Ashes and soil continue to blow from many areas burned in wildfires across southern Alberta Oct. 17.
Environment Canada has issued several wind warnings since then, but a widespread windstorm on that day had sustained winds of about 120 km/h and reported gusts of up to 141 km/h, depending on the region.
The wind downed power lines, blew two trains off their tracks, overturned semi-trailers and fanned at least half a dozen grass fires — most of them started by downed electrical lines — into frenzies that burned homes, outbuildings and farmland and killed hundreds of cattle and other livestock.
The damage is still being tallied.
In Alberta’s southwest, a fire in Coleman forced evacuation of part of the town. Fires near Carseland, Airdrie, Gleichen and Siksika First Nation were all reported the night of Oct. 17, as was one at Moon River Estates near Lethbridge and another in Lethbridge’s river valley within city limits. All those fires forced temporary evacuation of residents in the area.
On the province’s eastern side, a wildfire near Hilda, Alta., burned homes, buildings, stored feed, stubble and cattle. Residents throughout the region evacuated in dangerous conditions under heavy smoke and blowing soil.
That fire or another, near Empress, Alta., spread to Burstall, Sask., and was threatening Sceptre and Leader before being brought under control. During that fight, local rancher and volunteer fire fighter James Hargrave was killed.
When the smoke cleared on Oct. 19, Alberta Emergency Management Agency reported 14 homes lost, in Acadia Valley, Gleichen, Stobart, Rockyview County and Siksika First Nation.
Farmers and ranchers affected by the various fires spent much of last week assessing damage.
The fire near Hilda burned an estimated 75,000 acres, making it the largest of those reported Oct. 17 and larger than another wildfire that took its toll in the nearby Bindloss area Sept. 11.
“It’s just hell, what we witnessed there that night,” said Syd McCurdy of Empress. He his neighbours risked their lives fighting fire when the wind switched, nearly trapping them in the blaze.
With fires burning at both Empress and Hilda, fire crews were hard pressed to fight both at once, and most were at the Hilda fire because it started first, McCurdy said.
“People don’t realize how hard it is to do anything in a wind like that.”
He lost 95 head of cattle, some of them in the fire and some put down because of their burns and injuries. Last Thursday, friends and neighbours came to bury those animals and McCurdy, grateful for the help, couldn’t bring himself to watch.
“I’m a bit numb, to be honest,” he said.
Those who battled the blaze that night around Hilda and Burstall, 30 kilometres away, say the wind was as much an enemy as the fire.
“The wind, that’s what made this such a hard fire to fight, said Burstall, Sask., farmer and fire chief Russell Job.
“We had so much wind along with it that you couldn’t see where the fire was to fight it. You had to find the fire in the dust. And then you were fighting with smoke and with dust. We were fighting this fire in a giant brown dust storm.”
Job credited the tandem disks and vertical tillage implements as having a greater effect on the fire than did any water that could be applied in the high winds.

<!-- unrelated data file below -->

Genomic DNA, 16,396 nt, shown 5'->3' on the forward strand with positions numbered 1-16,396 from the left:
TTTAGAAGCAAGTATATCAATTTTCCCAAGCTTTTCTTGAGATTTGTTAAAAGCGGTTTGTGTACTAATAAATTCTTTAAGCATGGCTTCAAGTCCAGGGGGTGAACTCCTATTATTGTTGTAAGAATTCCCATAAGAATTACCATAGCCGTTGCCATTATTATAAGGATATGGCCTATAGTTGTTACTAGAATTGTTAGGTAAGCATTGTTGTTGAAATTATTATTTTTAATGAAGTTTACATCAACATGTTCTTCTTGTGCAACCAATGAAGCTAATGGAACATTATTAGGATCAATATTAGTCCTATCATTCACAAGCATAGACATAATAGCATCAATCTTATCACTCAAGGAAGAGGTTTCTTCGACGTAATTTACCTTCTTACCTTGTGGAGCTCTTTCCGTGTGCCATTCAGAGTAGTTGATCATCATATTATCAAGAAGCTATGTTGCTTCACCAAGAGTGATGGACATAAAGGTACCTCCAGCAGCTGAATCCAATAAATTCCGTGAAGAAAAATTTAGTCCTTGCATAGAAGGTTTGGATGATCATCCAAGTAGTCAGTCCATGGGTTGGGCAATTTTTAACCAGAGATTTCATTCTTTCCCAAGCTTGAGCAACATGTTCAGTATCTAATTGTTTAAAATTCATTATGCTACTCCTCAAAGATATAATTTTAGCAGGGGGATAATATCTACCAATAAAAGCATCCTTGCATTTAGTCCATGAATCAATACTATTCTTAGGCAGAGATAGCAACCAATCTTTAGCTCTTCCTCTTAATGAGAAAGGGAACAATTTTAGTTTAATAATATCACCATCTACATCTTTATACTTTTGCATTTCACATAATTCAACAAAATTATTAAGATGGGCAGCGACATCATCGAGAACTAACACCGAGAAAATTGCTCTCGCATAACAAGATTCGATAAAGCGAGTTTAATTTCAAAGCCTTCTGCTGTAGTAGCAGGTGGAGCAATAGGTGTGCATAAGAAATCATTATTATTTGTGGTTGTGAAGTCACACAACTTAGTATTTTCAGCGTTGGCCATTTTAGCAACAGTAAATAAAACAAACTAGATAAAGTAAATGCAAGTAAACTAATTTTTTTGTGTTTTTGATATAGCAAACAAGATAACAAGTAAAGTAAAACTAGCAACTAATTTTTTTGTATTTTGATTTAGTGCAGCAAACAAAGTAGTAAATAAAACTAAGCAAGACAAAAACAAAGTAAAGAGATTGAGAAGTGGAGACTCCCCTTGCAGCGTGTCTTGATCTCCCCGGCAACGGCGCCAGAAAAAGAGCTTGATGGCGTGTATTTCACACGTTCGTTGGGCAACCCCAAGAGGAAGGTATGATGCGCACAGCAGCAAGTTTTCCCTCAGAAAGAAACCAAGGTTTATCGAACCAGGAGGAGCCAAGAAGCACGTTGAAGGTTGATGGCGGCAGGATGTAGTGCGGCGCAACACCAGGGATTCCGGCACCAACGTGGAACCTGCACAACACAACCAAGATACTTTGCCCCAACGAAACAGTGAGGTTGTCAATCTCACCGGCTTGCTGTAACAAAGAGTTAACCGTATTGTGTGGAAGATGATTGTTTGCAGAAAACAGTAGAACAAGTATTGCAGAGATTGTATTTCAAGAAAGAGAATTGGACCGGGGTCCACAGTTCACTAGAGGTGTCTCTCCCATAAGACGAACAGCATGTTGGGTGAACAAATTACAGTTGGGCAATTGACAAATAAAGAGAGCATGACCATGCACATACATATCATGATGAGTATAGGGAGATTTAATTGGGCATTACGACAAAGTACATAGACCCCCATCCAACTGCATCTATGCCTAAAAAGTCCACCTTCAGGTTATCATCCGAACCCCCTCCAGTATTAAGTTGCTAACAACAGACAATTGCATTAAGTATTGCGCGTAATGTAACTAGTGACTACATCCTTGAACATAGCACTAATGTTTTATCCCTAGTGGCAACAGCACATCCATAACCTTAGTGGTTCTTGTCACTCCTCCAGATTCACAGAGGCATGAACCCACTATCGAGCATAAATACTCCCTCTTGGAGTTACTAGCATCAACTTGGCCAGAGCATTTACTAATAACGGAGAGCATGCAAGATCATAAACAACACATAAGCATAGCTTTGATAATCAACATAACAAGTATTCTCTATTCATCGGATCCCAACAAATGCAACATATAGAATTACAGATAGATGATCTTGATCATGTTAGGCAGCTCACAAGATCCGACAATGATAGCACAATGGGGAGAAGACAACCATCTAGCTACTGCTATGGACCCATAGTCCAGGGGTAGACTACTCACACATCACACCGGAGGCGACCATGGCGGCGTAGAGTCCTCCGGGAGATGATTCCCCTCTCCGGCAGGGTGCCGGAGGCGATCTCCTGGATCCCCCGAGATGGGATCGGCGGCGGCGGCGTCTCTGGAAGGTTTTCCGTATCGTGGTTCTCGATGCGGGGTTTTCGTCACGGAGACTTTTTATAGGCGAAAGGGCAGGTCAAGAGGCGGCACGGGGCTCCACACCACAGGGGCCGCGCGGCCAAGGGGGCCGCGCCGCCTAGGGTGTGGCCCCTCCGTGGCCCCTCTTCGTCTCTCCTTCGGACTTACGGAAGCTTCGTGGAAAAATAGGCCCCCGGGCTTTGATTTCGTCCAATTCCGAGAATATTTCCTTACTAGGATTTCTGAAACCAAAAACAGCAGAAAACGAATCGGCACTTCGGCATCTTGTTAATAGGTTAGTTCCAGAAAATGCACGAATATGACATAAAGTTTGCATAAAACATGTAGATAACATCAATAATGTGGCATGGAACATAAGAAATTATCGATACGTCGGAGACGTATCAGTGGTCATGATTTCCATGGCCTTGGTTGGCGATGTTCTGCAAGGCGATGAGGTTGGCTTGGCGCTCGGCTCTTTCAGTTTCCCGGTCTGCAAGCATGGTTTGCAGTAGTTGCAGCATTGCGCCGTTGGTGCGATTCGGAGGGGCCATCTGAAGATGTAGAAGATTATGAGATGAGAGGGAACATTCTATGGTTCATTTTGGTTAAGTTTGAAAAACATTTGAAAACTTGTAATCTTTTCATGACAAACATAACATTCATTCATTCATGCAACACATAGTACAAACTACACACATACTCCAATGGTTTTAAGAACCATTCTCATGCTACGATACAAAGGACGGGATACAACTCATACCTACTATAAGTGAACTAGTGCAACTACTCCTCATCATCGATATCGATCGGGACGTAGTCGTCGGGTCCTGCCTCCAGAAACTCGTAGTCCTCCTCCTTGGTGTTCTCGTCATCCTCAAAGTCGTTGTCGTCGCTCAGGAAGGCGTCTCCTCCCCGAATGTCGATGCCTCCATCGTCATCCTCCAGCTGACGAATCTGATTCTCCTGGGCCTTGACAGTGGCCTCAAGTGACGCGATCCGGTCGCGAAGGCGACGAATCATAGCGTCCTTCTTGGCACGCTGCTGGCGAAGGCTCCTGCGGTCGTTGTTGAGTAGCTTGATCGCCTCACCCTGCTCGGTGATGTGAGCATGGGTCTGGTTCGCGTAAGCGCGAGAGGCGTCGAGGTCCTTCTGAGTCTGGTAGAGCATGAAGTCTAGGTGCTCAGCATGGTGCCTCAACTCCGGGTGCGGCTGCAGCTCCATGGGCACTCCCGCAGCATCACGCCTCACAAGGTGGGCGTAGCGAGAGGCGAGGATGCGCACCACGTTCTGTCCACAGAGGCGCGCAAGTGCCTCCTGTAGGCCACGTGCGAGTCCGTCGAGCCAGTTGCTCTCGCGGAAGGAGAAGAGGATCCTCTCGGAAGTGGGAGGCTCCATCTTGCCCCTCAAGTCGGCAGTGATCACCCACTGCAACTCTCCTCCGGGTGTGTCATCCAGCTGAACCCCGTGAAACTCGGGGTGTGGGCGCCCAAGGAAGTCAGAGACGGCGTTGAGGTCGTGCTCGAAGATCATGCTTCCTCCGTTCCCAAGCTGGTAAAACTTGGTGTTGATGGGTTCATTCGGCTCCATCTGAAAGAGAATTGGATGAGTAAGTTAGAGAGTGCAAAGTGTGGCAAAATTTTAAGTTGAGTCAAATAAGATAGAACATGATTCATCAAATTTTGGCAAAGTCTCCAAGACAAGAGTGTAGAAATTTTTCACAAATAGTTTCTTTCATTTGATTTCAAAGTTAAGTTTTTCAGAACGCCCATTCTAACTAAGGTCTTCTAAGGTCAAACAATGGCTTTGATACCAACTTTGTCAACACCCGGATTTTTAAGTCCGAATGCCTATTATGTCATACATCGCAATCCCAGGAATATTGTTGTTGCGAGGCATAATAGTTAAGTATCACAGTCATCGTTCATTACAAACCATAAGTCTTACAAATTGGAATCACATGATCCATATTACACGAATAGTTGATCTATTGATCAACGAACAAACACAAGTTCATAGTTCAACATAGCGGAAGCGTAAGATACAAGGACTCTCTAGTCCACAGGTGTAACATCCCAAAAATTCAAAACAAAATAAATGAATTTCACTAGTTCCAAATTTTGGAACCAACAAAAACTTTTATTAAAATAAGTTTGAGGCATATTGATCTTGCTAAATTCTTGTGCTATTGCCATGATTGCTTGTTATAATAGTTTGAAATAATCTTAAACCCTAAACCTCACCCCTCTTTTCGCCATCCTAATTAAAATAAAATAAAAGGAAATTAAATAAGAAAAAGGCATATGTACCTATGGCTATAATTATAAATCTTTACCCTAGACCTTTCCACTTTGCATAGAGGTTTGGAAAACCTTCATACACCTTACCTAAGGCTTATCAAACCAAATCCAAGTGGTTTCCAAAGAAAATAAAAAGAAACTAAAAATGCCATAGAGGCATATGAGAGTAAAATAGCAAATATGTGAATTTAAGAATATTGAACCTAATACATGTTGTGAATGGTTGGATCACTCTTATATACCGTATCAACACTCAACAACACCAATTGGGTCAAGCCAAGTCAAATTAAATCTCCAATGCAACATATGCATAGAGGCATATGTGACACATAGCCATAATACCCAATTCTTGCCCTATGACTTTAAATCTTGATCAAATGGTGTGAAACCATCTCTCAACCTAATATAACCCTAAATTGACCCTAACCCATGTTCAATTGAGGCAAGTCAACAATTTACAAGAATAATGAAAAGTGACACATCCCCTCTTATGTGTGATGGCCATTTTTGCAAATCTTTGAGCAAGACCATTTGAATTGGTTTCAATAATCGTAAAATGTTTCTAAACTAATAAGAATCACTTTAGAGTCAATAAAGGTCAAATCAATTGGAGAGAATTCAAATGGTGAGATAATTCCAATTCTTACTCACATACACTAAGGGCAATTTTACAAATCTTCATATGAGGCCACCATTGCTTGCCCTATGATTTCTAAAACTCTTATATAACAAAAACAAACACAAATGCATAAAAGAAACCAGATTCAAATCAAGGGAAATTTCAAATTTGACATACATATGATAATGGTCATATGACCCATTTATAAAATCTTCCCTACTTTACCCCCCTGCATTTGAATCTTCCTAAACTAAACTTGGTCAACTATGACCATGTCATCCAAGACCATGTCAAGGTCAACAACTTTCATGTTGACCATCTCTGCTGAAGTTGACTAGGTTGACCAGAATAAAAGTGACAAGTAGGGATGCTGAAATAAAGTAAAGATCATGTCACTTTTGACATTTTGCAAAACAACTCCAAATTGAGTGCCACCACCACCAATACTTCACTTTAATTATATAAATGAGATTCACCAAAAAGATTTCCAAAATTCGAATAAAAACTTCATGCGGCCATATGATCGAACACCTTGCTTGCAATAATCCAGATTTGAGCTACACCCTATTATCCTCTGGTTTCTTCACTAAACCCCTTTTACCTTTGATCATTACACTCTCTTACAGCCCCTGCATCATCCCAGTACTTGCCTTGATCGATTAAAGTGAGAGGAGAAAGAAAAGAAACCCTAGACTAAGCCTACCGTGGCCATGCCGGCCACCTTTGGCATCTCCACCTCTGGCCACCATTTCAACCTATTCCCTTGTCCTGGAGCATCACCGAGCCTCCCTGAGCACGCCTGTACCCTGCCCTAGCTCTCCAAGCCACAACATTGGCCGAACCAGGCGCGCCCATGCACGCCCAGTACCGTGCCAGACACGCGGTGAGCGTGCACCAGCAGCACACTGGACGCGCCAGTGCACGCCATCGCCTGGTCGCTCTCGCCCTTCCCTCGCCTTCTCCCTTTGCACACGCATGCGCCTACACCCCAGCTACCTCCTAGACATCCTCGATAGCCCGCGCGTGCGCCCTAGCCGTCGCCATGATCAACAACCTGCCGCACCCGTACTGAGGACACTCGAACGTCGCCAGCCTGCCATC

“You couldn’t get close with a fire hose. And if you were on the wrong side of it, all the water did was come back in your face.”
Burstall, Sask., Mayor Tegan Bodnarchuk said fire departments from all over the region saved the town and as many farms and outbuldings as they could.
“I want to thank everyone who stepped up. It was really a huge community effort from local and very far, both the Alberta and Saskatchewan side that gave us support,” said Bodnarchuk.
Ivan Schlacht, who suffered losses in the September wildfire near Bindloss, stopped to help fight fire at Hilda when on his way home with machine parts.
“You couldn’t see for the dirt and ash,” he said. When he heard of a second fire at Empress, he went home, got his tractor and headed over to make fire breaks, as did many other farmers in the region.
Andy Kirschenman, who farms near Hilda, got word of the fire shortly after noon.
“I took off. It was big and it was windy. We tried to stop it. Thinking about that again, it didn’t make much sense because there was just no way. It jumped the highway like nothing. The wind switched twice.
“It was ugly.”
His parents’ house burned down. They were away at the time, said Kirschenman, and last week came home from Europe to survey the damage and make plans.
He also lost a combine, two grain trucks, a swather and a shed.
Last week he was putting out hot spots and thinking about his fall-seeded fields.
“Some of the fields that I thought we were going to be clear on, there’s nothing left of them. We had some winter cereals seeded. They were just coming out of the ground, so we’ll have to see how it affected that too. But yes, it’s ugly.”
Brad Osadczuk is on the volunteer fire department at Jenner, which was on standby in case of fire further west of the Hilda-Burstall conflagration. As damage reports continue to come in, he is concerned for his neighbours.
“We’ll be there for them. Whatever we have to do, we’ll take care of these neighbours of ours. We’ll figure it out, I guess. Day by day.”
Pastor Steve Driediger of Hilda Baptist Church was evacuated along with his family the night of the fire. Last week, he was visiting members of his flock, including one family who lost their home.
“The biggest, most consistent sentiment that’s been expressed is thankfulness that things weren’t any worse than they were. There have been plenty of people that found themselves in scary and downright terrifying situations that they didn’t actually think they were going to escape.”